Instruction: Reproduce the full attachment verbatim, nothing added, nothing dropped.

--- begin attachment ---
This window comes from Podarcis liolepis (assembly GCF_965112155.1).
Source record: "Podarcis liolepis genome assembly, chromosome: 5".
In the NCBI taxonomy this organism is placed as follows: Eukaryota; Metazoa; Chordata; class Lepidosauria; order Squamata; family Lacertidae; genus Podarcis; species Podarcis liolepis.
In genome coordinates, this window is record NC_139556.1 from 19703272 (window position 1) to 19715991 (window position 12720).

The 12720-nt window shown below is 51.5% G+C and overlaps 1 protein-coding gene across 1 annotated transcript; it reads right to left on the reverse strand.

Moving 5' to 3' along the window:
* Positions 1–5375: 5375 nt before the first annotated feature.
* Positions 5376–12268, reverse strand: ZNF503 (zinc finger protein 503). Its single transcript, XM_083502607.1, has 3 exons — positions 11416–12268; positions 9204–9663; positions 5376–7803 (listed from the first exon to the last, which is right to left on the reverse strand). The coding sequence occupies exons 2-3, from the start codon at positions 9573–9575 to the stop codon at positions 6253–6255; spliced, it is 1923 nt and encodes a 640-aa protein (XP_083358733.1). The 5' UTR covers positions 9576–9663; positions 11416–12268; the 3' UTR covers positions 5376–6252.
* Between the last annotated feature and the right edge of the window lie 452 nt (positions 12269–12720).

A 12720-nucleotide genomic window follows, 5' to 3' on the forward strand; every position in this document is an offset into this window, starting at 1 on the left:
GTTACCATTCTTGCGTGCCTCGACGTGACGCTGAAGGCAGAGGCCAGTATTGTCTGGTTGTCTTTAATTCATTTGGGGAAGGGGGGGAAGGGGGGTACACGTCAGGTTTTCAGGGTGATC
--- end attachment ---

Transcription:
This window comes from Podarcis liolepis (assembly GCF_965112155.1).
Source record: "Podarcis liolepis genome assembly, chromosome: 5".
In the NCBI taxonomy this organism is placed as follows: Eukaryota; Metazoa; Chordata; class Lepidosauria; order Squamata; family Lacertidae; genus Podarcis; species Podarcis liolepis.
In genome coordinates, this window is record NC_139556.1 from 19703272 (window position 1) to 19715991 (window position 12720).

The 12720-nt window shown below is 51.5% G+C and overlaps 1 protein-coding gene across 1 annotated transcript; it reads right to left on the reverse strand.

Moving 5' to 3' along the window:
* Positions 1–5375: 5375 nt before the first annotated feature.
* Positions 5376–12268, reverse strand: ZNF503 (zinc finger protein 503). Its single transcript, XM_083502607.1, has 3 exons — positions 11416–12268; positions 9204–9663; positions 5376–7803 (listed from the first exon to the last, which is right to left on the reverse strand). The coding sequence occupies exons 2-3, from the start codon at positions 9573–9575 to the stop codon at positions 6253–6255; spliced, it is 1923 nt and encodes a 640-aa protein (XP_083358733.1). The 5' UTR covers positions 9576–9663; positions 11416–12268; the 3' UTR covers positions 5376–6252.
* Between the last annotated feature and the right edge of the window lie 452 nt (positions 12269–12720).

A 12720-nucleotide genomic window follows, 5' to 3' on the forward strand; every position in this document is an offset into this window, starting at 1 on the left:
GTTACCATTCTTGCGTGCCTCGACGTGACGCTGAAGGCAGAGGCCAGTATTGTCTGGTTGTCTTTAATTCATTTGGGGAAGGGGGGGAAGGGGGGTACACGTCAGGTTTTCAGGGTGATC